Käringsjön is located at the end of the last and stoniest road in Rogen Nature Reserve. The site has long played a major role for many people in the area around Rogen and Femundsmarka. Sami people settled at Käringsjön in the Rogen area at the end of the 18th century and called their village Fjällsjön. The lake was then renamed Käringsjön after an old woman (käring in Swedish) who had a fishing hut here sometime in the 18th century. She walked here from Tännäs, 17 kilometres away. It’s said that she knitted while she walked to make use of the time.
Another person who often walked the same long road was Pelle Wiberg. In the early 20th century, he kept a shop at Käringsjön and walked to Tännäs once a week to collect the post.
Pelle Wiberg and his wife remained here and were more or less self-sufficient. In late winter, they occasionally visited friends 40 kilometres away, and when the party was over they put on their skis and went home across the crusty snow. They came home at dawn, just in time to milk the cows.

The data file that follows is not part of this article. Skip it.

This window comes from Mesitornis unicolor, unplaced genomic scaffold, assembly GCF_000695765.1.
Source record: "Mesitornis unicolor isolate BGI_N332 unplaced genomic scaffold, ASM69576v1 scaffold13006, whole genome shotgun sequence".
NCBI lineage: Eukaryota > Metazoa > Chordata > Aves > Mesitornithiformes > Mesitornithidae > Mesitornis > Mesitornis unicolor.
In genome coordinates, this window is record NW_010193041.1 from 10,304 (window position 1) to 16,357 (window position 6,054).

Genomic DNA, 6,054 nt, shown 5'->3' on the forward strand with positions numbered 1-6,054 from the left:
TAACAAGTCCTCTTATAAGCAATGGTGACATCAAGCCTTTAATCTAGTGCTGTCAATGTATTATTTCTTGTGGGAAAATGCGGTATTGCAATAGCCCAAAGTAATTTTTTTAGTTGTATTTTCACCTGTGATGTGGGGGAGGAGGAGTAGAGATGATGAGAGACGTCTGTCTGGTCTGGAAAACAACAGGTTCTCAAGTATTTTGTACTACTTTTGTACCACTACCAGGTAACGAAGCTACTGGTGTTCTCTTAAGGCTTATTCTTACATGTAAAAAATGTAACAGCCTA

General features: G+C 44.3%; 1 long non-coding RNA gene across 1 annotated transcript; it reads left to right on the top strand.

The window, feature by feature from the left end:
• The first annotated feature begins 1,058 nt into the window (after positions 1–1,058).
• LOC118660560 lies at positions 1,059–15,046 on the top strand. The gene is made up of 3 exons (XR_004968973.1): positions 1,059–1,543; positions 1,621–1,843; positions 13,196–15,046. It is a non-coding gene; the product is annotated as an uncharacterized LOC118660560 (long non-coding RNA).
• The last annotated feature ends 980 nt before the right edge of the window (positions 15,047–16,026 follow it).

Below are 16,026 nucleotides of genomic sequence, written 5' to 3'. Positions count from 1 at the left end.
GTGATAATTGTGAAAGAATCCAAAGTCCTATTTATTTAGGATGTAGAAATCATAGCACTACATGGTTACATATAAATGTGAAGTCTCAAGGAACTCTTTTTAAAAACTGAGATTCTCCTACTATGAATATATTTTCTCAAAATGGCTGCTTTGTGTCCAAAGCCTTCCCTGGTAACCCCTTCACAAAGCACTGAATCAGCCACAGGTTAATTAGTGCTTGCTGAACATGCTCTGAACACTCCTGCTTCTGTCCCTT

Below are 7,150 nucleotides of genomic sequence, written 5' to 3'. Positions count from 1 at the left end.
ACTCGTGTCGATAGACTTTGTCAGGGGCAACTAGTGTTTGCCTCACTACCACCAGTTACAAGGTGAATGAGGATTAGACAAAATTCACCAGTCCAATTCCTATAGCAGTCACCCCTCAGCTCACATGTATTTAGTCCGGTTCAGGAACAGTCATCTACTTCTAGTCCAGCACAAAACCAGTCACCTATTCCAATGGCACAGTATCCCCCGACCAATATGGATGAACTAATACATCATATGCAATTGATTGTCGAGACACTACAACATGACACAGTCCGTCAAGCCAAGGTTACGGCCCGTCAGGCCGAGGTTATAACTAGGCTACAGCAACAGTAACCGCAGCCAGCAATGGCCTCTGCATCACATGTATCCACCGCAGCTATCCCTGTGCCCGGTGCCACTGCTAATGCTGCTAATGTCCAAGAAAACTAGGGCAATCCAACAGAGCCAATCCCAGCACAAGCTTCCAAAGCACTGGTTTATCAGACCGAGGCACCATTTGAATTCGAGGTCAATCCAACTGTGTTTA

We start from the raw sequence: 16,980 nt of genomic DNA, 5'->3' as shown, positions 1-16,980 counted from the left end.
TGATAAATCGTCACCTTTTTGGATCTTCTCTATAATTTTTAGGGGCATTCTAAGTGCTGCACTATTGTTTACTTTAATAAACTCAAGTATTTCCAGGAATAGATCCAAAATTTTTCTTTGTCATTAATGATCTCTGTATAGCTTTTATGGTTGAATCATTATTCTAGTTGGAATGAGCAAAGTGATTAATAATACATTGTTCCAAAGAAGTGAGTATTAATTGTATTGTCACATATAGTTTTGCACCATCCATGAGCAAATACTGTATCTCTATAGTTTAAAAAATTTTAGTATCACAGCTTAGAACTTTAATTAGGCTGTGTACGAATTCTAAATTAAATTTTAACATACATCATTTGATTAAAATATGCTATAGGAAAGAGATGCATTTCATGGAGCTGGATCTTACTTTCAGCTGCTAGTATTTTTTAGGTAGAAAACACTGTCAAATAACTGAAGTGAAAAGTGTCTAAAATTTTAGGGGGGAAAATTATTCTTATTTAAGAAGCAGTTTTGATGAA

A road to the farm was not constructed until 1965. Pelle Wiberg spent an entire summer building it. And it wasn’t until 2001, two days before Christmas Eve that electricity was installed. This was a wonderful Christmas present, but already on New Year’s Eve, there was a power cut. They were glad to have kept the old diesel generator as a back-up.
Pelle Wiberg’s grandson, Per-Roger Wiberg has taken over the farm at Käringsjön and also works as a warden in Rogen Nature Reserve. Per-Roger and his wife Kerstin also offer cottage accommodation and hire of canoes.